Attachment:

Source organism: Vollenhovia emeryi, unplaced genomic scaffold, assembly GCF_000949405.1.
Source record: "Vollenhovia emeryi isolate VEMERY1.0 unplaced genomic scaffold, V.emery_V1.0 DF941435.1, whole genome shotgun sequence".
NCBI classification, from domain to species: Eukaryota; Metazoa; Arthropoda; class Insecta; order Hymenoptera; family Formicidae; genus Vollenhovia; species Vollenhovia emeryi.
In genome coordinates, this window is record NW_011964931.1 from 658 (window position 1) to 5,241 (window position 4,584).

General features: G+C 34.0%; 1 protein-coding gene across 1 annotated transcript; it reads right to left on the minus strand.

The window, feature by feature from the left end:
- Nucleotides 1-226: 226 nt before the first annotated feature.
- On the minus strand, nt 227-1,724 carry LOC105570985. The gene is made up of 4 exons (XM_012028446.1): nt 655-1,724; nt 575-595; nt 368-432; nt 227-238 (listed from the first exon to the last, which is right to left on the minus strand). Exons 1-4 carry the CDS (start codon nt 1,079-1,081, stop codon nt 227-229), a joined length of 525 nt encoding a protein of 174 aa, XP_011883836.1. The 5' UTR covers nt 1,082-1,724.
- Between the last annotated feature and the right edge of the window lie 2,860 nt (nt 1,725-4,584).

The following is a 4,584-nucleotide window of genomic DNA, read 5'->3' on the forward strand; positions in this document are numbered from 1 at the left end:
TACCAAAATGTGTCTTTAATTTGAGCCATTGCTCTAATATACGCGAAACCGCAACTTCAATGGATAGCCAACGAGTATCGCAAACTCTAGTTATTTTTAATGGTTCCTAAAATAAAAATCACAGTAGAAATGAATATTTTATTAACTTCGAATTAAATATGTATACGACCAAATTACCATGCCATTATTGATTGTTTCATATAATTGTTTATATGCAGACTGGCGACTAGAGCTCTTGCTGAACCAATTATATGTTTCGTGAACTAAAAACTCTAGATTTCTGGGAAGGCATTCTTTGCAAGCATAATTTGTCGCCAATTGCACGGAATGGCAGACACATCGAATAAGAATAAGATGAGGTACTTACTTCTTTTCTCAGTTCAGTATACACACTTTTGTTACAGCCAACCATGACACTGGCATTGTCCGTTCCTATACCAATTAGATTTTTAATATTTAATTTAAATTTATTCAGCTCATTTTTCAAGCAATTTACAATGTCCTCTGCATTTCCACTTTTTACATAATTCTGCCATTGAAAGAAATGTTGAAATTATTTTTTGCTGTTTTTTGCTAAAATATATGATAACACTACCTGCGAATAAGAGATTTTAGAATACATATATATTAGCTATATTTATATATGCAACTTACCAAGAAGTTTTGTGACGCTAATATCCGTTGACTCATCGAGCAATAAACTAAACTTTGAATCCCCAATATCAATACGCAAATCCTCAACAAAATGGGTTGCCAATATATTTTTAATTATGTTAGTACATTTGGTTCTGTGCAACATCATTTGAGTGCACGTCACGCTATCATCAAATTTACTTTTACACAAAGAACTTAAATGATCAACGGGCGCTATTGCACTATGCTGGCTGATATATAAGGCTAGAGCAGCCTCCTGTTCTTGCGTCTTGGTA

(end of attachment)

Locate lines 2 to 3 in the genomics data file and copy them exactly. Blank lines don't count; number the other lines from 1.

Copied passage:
Source record: "Vollenhovia emeryi isolate VEMERY1.0 unplaced genomic scaffold, V.emery_V1.0 DF941435.1, whole genome shotgun sequence".
NCBI classification, from domain to species: Eukaryota; Metazoa; Arthropoda; class Insecta; order Hymenoptera; family Formicidae; genus Vollenhovia; species Vollenhovia emeryi.